Panel discussion commemorates 1968 strike
February 27, 2008 4:13 PM
Coinciding with campus-wide events celebrating Black History Month, nearly 70 people gathered Wednesday afternoon in the Rosa Parks Conference Center to take part in a panel discussion commemorating the SF State student strike of 1968.
Included on the panel were former leaders of various campus organizations including the Black Student Union, La Raza, The Third World Liberation Front and Students for a Democratic Society.
“We did not see the strike as a struggle solely for issues regarding this campus,” said panelist and former student-activist Hari Dillon. “We were addressing social and educational issues that involved all of America.”
The panel agreed that although the reasons for the strike were numerous, the lasting result is a legacy that continues to this day.
The 120-day strike led to the creation of the College of Ethnic Studies, the first of its kind in the United States. Today it remains the only college in the world devoted entirely to Ethnic Studies.
Many in attendance were eager to learn about the student experience at SF State during the 1960s, although one student expressed his concern over the disconnect between generations.
“It’s good to talk about the past, and it’s great to see all these leaders together,” said Luis Aroche, a La Raza student, after the event. “But there is a 40-year gap between us. The social problems that students face today have changed.
“They are inspiring individuals, but it’s hard to relate what their saying to today’s world,” he added.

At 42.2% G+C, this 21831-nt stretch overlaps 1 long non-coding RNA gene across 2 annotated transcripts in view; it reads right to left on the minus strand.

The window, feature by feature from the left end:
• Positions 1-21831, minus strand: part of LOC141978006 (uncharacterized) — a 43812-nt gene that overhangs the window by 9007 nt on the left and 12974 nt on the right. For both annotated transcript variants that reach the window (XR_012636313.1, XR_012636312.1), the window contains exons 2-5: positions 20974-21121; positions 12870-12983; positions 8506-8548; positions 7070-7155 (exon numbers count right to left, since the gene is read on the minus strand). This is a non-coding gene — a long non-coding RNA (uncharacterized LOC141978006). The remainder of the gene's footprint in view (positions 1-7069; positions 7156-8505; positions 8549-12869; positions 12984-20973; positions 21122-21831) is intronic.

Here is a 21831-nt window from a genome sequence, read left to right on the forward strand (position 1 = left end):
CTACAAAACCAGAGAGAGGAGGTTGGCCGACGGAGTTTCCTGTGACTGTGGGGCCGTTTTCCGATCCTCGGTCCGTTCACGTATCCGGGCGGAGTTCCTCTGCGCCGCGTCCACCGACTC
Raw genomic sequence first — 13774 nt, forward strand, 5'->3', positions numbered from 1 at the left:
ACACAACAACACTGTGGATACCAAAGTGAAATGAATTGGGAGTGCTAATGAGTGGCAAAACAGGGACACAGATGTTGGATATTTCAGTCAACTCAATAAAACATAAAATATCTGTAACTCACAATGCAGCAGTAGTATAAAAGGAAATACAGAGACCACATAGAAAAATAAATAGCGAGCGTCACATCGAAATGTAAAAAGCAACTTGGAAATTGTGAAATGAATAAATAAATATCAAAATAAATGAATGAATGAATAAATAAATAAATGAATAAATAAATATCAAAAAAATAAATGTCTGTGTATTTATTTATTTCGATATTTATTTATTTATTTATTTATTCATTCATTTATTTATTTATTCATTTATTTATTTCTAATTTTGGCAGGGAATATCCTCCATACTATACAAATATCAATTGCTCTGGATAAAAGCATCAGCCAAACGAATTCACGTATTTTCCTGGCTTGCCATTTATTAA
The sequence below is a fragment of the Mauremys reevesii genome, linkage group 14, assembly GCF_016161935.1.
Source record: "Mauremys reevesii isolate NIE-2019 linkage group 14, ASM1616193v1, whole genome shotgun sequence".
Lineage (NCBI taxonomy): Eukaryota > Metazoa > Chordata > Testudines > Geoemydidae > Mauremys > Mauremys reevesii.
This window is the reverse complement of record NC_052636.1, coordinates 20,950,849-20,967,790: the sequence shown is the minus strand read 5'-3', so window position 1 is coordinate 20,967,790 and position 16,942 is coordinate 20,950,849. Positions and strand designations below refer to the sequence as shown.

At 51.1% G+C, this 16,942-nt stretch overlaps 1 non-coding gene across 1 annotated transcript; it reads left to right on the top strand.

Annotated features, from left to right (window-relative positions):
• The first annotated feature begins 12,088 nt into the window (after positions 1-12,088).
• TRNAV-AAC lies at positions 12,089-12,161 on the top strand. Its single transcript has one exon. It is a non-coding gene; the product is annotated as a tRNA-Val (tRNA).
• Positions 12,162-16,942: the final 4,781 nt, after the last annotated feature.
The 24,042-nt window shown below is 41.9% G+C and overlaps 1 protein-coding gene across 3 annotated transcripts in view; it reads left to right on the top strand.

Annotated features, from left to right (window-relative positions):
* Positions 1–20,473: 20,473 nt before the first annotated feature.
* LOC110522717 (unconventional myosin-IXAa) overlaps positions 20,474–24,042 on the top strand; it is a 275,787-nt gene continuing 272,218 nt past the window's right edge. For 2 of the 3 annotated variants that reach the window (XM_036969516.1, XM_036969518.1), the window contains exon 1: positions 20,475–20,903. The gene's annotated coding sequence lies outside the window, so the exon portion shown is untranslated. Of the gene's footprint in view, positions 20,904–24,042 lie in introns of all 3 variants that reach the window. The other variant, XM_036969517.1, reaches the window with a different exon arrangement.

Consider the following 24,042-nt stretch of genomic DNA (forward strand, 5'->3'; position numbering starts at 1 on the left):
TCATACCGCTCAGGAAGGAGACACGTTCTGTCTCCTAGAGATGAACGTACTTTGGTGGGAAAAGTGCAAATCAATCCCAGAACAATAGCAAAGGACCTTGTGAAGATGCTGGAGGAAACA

Another student attended the event to increase her own personal awareness.
“I came here initially for extra credit, but I hope today’s event will inform me about different problems we face as students,” said Kristin Umadhay as she waited for the program to start.
The panelists agreed with several faculty members in the audience that the power to create social change lies in the hands of the students.
“It’s important for students to build on this legacy,” said international relations professor Margaret Leahy to the audience. “It’s their responsibility to ensure curriculum stays relevant and I urge all students to question faculty, the administration, and each other.”
Her statements were greeted with loud applause from audience members, which included 12 former students who had participated in the strikes.
Dr. Kenneth P. Monteiro, the current dean of the College of Ethnic Studies, applauded the efforts of the former students-activists to initiate change and create a lasting legacy.
“The point is not the strike itself,” he said. “The point is to appreciate the values they came in with and the product they created.”
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